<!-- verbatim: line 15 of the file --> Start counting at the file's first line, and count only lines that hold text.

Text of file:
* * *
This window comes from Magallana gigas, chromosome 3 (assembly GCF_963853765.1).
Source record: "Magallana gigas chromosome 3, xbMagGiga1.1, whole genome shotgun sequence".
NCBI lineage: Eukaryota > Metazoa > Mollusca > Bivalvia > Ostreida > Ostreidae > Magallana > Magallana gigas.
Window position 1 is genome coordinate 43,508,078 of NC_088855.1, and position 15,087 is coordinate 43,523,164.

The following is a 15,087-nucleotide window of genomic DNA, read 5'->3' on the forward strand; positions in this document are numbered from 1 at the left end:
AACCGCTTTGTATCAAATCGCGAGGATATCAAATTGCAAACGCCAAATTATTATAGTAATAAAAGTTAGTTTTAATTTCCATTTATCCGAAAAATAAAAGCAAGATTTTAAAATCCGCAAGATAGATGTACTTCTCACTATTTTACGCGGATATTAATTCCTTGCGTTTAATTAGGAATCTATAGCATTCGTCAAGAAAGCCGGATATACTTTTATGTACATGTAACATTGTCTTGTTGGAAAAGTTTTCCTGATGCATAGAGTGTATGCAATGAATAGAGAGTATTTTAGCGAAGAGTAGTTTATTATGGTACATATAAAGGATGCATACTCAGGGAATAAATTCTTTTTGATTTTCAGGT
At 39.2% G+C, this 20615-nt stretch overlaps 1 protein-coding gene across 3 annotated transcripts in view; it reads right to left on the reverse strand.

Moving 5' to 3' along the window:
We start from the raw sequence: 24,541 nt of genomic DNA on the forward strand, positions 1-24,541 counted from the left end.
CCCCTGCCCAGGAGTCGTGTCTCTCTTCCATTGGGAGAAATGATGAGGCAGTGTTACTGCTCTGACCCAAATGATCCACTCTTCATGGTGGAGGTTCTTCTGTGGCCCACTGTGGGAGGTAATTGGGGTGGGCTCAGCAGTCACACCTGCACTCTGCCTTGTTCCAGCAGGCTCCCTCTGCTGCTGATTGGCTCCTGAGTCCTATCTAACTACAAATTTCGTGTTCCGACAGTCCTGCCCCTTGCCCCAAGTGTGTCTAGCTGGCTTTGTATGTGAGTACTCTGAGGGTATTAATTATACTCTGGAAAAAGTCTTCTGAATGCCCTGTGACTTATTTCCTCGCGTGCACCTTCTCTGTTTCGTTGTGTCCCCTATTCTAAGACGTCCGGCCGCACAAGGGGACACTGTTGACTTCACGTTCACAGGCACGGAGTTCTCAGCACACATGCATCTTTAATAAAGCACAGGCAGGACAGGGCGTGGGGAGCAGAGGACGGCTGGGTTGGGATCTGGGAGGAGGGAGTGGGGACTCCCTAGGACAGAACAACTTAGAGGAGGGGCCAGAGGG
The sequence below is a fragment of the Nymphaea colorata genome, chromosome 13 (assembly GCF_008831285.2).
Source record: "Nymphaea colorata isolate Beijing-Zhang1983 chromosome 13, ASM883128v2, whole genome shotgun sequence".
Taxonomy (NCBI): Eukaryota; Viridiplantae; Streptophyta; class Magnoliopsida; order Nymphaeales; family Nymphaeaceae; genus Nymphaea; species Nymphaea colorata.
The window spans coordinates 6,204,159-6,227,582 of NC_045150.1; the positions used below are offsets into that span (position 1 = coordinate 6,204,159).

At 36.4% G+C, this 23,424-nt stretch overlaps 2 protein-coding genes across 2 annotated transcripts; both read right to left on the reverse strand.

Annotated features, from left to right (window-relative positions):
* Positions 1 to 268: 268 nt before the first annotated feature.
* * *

At 36.4% G+C, this 23,424-nt stretch overlaps 2 protein-coding genes across 2 annotated transcripts; both read right to left on the reverse strand.